* Site-Outage Notice: Our engineering elves will be tweaking the Shmoop site from Monday, December 22 10:00 PM PST to Tuesday, December 23 5:00 AM PST. The site will be unavailable during this time.
Dismiss
© 2014 Shmoop University, Inc. All rights reserved.
Go Down, Moses

Go Down, Moses

by William Faulkner

Go Down, Moses Introduction

In A Nutshell

Check this out: it was March 1941, and the IRS was about to come knocking at William Faulkner's door. Faulkner, who by this time was developing the reputation of being one of the best American writers of the century, told his publisher, Robert Haas: "I am still writing short stories, to finish paying the back income tax." (Source) Despite his earlier successes and fame, sales of his books had tanked, some were already out of print, and he was struggling to support his family and pay the bills.

Right around this time, he came up with the brilliant idea of patching together some previously published stories and adding a few new ones to create a new book. This one was going to be about the African-American and white descendants of a plantation owner in the South. It would span one hundred years and tackle everything from slavery to miscegenation to lynching to the destruction of nature.

Totally brilliant, right?

Um, not quite. Remember, this was 1941. The South was still segregated, the Hollywood Production Code prohibited any depictions of interracial romance in films, interracial marriage was still illegal in a majority of states, and the Civil Rights Act was still almost 25 years in the future. A book about slavery and its legacy wasn't exactly going to sell like hotcakes.

So if we're talking in practical terms, Faulkner's idea turned out to be really foolish. He took a whole year to finish working on the book. It was published in May 1942 as Go Down, Moses and Other Stories (by the way, the "and Other Stories" part made Faulkner angry because he thought of it as a novel. It was deleted in the second edition). A month later, Faulkner, still in financial straits, wrote to a friend: "I am trying to raise $1,000.00 ... I have touched bottom ... The trouble is I cant sell stories. Wrote 6 since Jan., sold one." (Source) You know how much he made from it in all of 1942? Only $300. That's not even $5,000 in today's dollars.

Go Down, Moses wasn't the payday Faulkner hoped it would be. He had to go back to screenwriting to make a living, and he wasn't really financially secure until he won the Nobel Prize in 1950. But you know what? That financial crisis encouraged him to write what people now consider his last masterpiece. And although it didn't make him wealthy, we're all the richer for it.

Just a warning note: This novel can be pretty difficult to read. The "n" word appears frequently throughout the book and we'll be leaving it right there in all its nauseating offensiveness when quoting from the texts. Far be it from Shmoop to shield you from the ugliness of racism. So if you're shocked, well, that's the point. This is how things really were.

 

Why Should I Care?

During a visit to Connecticut in 1921, Faulkner wrote a letter to his father in Mississippi about life among the Yankees.

You cant tell me these niggers are as happy and contented as ours are, all this freedom does is make them miserable because they are not white, so that they hate white people more than ever, and the whites are afraid of them (Source).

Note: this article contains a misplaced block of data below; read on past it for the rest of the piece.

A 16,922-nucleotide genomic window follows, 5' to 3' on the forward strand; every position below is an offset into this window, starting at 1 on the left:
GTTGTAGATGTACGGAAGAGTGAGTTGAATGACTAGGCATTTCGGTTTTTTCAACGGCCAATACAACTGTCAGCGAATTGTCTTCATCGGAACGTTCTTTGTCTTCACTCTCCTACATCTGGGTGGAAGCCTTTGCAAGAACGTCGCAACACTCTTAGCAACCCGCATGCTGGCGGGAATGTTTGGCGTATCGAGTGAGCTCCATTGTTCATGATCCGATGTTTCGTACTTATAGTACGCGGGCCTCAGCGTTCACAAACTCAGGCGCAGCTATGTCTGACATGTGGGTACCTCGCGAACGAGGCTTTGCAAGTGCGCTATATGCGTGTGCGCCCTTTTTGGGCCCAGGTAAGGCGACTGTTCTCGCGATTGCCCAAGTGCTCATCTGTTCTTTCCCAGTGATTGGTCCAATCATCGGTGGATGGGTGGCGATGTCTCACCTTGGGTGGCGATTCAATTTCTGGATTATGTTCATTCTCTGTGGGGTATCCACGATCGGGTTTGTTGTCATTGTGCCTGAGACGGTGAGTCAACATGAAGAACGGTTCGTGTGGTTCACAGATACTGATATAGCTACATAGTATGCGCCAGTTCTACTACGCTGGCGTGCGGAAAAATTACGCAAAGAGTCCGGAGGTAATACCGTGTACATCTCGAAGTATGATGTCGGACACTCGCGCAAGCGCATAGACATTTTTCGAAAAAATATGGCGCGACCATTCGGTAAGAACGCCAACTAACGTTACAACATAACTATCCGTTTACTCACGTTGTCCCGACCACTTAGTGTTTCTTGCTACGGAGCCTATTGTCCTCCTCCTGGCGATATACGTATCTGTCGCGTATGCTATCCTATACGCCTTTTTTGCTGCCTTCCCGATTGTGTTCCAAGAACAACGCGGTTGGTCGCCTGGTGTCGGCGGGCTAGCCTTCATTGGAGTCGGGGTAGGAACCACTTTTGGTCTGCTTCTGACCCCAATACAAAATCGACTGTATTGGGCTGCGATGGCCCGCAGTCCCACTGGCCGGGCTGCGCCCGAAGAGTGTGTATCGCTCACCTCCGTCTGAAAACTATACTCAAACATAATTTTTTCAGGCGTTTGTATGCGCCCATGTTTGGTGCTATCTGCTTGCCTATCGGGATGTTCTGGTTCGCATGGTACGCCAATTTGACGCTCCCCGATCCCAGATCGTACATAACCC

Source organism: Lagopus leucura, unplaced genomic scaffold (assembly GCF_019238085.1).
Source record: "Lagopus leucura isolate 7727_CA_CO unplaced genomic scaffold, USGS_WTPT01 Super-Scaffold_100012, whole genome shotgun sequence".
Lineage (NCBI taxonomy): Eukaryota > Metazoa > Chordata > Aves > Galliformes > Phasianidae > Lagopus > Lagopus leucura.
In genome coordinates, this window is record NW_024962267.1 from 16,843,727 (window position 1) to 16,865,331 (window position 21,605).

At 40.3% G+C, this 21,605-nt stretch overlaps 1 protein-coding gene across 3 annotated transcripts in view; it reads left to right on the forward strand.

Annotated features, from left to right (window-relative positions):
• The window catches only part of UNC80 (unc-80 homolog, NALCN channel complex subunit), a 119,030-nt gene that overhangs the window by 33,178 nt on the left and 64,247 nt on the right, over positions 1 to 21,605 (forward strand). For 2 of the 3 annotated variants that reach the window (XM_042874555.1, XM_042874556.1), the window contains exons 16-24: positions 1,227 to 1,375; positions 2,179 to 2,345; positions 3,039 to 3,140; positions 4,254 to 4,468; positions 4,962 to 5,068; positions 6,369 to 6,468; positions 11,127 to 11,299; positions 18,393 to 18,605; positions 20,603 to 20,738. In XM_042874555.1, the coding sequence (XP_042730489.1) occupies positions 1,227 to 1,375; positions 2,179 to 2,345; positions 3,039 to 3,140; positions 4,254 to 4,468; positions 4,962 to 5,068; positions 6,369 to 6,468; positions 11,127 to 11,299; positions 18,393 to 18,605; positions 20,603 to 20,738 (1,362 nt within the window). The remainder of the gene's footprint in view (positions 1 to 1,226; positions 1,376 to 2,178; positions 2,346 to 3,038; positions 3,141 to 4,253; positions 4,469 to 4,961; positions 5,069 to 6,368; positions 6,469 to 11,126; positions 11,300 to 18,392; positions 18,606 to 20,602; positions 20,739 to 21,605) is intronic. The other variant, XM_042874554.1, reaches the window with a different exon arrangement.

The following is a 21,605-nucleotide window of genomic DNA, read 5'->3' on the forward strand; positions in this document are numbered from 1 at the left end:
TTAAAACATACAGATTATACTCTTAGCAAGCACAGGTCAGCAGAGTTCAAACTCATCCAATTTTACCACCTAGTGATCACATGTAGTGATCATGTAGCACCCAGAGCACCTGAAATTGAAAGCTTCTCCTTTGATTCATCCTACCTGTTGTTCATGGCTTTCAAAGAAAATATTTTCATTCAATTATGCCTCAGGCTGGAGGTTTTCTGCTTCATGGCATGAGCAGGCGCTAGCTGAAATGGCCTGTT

Wait.

Can this be the same guy who wrote Go Down, Moses, that courageous condemnation of slavery and racism? Can this be the same guy whose views on race were considered so progressive that he was ostracized by his friends and family?

It can, Shmoopers, it can.

Faulkner was a white male in the old South. He inherited its values and ideas about race, and many of his early writings contained racially stereotyped black characters and pretty disturbing views on race-mixing.

But, you protest, "That was then. This is now. We live in a post-racial society! We elected a biracial President! Twice! A film about slavery won the Academy Award for Best Picture! Some of my best friends are— ."

We know, we know. You've seen Twelve years a Slave and Django Unchained and Lincoln. Your parents watched Roots. We've all evolved.

But let's not kid ourselves—the social, psychological, and economic aftermath of slavery in America still echoes in our society just as it did through the generations of Faulkner's McCaslin family. That biracial President? When he was born, there were 22 states where it would have been illegal for his parents to marry. That Best Picture Award? It was the first time in history that a black director's film won. And you know what else? Most of us don't have best friends of another race or even live in diverse neighborhoods.

What we're saying is that, regardless of how much we think we embrace diversity, we all have a long way to go. Faulkner struggled his whole life to overcome the stereotypes he grew up with and to create a body of work that reflected that. Faulkner critics admit he had a "conflicted psyche" when it came to race (Source). He knew that as a white man, he had serious limits in understanding and portraying the African American experience. But he kept at it.

In 1921 he wrote that awful letter.

In 1941 he published Go Down, Moses. ISHO, that's a huge step forward.

So, dig into this novel with your eyes wide open for both sides of Faulkner's conflicted psyche. And more important, learn about your own.

People who Shmooped this also Shmooped...

Advertisement
Noodle's College Search
Advertisement
Advertisement
Advertisement